Series: The Leveller (bk. 1)
Genera(s): Sci-fi Thriller
Subjects: virtual reality, games, action, adventure
Setting: Illinois, Florida and then a virtual Havana, Cuba and the Meep.
POV/Tense: 1st person POV, present tense: Nixy Bauer
Age/Grade Level: Teen
Length: 245 pgs.
List Price: $17.99
Summary/ product description: “Nixy Bauer is a self-made Leveller. Her job? Dragging kids out of virtual reality and back to their parents in the real world. It’s normally easy cash, but Nixy’s latest mission is fraught with real danger, intrigue, and romance.
Nixy Bauer is used to her classmates being very, very unhappy to see her. After all, she’s a bounty hunter in a virtual reality gaming world. Kids in the MEEP, as they call it, play entirely with their minds, while their bodies languish in a sleeplike state on the couch. Irritated parents, looking to wrench their kids back to reality, hire Nixy to jump into the game and retrieve them.
But when the game’s billionaire developer loses track of his own son in the MEEP, Nixy is in for the biggest challenge of her bounty-hunting career. Wyn Salvador isn’t some lazy kid looking to escape his homework: Wyn does not want to be found. And he’s left behind a suicide note. Nixy takes the job but quickly discovers that Wyn’s not hiding—he’s being held inside the game against his will. But who is holding him captive, and why?
Nixy and Wyn attempt to fight their way out of a mind game unlike any they’ve encountered, and the battle brings them closer than either could have imagined. But when the whole world is virtual, how can Nixy possibly know if her feelings are real?
Gamers and action fans of all types will dive straight into the MEEP, thanks to Julia Durango’s cinematic storytelling. A touch of romance adds some heart to Nixy’s vivid, multidimensional journey through Wyn’s tricked-out virtual city, and constant twists keep readers flying through to the breathtaking end.”
My Review: I’ve been anticipating the Leveller ever since I saw the cover reveled on EpicReads. Now I finally read it and was pleased to find that it was full of awesome. It was even better than I expected. My only complaint is that it was too short. But supposedly this is a series, though thing felt pretty wrapped up at the end. I can’t imagine what a sequel might entail and how anything could possibly follow up this amazing story.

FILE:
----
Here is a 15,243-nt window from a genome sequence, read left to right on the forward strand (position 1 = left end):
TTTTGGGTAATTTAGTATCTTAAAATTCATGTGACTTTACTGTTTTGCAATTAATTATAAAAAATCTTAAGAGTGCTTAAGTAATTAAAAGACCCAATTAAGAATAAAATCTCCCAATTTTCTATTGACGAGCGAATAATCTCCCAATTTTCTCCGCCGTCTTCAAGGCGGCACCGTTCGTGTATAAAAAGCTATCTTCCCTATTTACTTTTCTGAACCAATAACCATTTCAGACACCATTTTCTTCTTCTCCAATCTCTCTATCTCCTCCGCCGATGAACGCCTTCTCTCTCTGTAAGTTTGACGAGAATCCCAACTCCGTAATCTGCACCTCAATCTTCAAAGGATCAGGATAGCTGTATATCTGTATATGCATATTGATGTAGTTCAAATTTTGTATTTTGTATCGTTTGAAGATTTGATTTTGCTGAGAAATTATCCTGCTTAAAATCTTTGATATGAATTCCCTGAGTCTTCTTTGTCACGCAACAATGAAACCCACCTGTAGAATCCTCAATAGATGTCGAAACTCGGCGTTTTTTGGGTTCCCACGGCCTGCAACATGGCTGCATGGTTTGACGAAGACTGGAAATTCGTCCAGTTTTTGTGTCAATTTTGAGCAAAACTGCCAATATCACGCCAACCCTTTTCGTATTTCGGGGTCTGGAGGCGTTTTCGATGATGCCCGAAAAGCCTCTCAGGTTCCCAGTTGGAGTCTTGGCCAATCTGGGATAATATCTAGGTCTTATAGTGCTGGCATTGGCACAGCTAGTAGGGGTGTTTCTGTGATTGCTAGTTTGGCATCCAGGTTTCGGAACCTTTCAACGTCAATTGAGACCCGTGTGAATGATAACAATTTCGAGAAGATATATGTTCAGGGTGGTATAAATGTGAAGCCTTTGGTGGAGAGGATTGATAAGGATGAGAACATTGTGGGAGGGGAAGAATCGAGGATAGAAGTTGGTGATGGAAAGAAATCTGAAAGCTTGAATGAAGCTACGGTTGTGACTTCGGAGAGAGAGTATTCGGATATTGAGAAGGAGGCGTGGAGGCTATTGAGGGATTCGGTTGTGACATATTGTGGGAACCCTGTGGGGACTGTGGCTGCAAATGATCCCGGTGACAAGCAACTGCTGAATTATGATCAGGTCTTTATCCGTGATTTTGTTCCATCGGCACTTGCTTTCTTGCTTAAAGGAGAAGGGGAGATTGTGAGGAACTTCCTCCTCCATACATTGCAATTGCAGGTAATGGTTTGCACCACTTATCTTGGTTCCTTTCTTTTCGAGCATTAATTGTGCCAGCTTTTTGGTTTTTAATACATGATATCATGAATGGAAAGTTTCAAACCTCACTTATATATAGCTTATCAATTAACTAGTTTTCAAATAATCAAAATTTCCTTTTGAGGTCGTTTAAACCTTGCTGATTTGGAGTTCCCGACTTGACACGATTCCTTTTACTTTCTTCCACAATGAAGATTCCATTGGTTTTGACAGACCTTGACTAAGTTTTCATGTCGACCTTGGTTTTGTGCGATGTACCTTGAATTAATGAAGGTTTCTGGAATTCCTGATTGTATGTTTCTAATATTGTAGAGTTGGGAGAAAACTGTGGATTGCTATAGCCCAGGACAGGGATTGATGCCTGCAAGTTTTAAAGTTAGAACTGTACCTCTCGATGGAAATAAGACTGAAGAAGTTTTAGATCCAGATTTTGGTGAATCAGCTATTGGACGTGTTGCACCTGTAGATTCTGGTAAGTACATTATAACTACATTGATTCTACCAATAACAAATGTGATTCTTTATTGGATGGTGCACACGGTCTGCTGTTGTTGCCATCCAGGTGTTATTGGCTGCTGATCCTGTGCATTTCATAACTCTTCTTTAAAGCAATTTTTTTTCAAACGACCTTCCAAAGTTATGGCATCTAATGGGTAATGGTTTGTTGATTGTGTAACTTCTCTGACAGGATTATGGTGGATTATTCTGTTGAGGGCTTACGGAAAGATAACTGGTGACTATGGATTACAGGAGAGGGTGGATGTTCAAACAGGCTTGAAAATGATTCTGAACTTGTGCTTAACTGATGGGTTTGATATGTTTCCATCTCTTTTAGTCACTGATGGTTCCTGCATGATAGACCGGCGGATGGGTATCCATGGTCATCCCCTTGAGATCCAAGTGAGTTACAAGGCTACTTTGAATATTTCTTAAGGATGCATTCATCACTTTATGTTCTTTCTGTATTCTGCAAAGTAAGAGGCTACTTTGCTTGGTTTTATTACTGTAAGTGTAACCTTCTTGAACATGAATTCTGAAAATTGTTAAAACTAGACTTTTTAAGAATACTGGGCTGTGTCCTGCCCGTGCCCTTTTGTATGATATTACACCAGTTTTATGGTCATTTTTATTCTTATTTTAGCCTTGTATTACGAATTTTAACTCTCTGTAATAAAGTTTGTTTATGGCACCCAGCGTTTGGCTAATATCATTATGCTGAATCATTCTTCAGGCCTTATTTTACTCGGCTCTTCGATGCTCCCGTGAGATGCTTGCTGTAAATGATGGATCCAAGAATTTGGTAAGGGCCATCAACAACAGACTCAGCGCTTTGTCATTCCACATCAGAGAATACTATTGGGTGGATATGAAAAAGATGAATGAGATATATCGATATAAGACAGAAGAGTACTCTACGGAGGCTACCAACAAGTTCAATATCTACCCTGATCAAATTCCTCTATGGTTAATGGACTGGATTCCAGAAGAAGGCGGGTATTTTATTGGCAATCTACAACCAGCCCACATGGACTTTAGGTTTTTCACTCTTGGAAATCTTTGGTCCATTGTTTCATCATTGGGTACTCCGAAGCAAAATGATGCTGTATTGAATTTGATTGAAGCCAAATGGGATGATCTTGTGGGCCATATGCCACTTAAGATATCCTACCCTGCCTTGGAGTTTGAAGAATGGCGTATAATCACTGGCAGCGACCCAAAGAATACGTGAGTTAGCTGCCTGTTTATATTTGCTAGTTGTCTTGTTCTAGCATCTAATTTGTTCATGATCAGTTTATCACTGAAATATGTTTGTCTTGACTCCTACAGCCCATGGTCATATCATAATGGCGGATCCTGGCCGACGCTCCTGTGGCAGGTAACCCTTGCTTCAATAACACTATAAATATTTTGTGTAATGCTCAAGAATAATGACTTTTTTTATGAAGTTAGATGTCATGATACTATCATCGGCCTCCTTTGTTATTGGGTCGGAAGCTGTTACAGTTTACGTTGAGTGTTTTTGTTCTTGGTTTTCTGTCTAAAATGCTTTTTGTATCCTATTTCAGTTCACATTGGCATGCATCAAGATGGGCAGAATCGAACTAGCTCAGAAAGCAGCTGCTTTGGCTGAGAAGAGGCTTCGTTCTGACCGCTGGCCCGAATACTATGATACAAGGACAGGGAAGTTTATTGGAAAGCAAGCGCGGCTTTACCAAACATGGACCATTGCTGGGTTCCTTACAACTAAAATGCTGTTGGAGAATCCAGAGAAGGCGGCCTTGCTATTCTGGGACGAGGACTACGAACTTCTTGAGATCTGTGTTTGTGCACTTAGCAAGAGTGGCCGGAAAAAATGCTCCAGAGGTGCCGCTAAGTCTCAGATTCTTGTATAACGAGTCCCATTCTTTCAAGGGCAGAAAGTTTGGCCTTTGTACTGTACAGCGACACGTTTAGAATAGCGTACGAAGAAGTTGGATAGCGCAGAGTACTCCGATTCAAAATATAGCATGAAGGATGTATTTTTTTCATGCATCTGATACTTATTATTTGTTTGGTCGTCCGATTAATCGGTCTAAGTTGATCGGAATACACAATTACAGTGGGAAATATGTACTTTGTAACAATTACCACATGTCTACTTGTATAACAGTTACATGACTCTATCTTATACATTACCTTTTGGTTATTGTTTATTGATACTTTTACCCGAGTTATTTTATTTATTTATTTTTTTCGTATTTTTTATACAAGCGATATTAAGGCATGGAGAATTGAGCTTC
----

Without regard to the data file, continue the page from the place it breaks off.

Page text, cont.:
There’s this virtual reality game world called the MEEP and it only launched a year earlier on Black Friday. Nixy’s parent both work for the MEEP. Her dad’s a developmental artist and her mom write scripts for the virtual people called Meeple. Nixy is a self-made leveller. She get paid by parent to retrieve their children ages 13-17 from the MEEP. They’re usually spending time there to avoid homework, so parents pay her a hundred bucks each time she retrieves them. Her motto is: Nixy Bauer, home in an hour.
The big boss of the Meep contact her parent requesting Nixy to retrieve his son from the MEEP. He’s supposedly left behind a suicide note and doesn’t want to leave. He’s been in the MEEP for days. There’s a maze of horrors that Nixy must conquer to get to him, such as sharks, snakes and scorpions. The MEEP is usually a place where people go to have fun or be some one they’re not. It’s usually not so terrifying.
The characters are pretty great. Nixy is tough, funny and quirky. Reminds me of Tella from Fire & Flood by Victoria Scott, or Maximum Ride. Nixy is from Illinois (like me, and the author lives in Ottawa, IL). She flies to Florida to help Diego Salvador’s son Wyn. There’s also a virtual Havana, Cuba in here. It’s Cube 60 years ago, but it’s such a unique setting. Wyn is actually a pretty great guy and sees the beauty in the world around him and tries to recreate it. Chang and Moose are Nixy’s friends and are typical gamer guys.
It’s an exciting adventure with a lot of action and different environments. I really enjoyed all the virtual reality stuff. The other books about virtual reality that I’ve read are the Mortality Doctrine series by James Dashner and the Elusion series by Claudia Gabel Cheryl Klam, and Insignia by S.J. Kincaid. This also reminded me of Rush by Eve Silver (The Game Trilogy). I overall enjoyed this book and wonder what will happen next.
Cover Art Review: The buildings are interesting, the girl is okay. Wish there was more to the cover than being just glossy.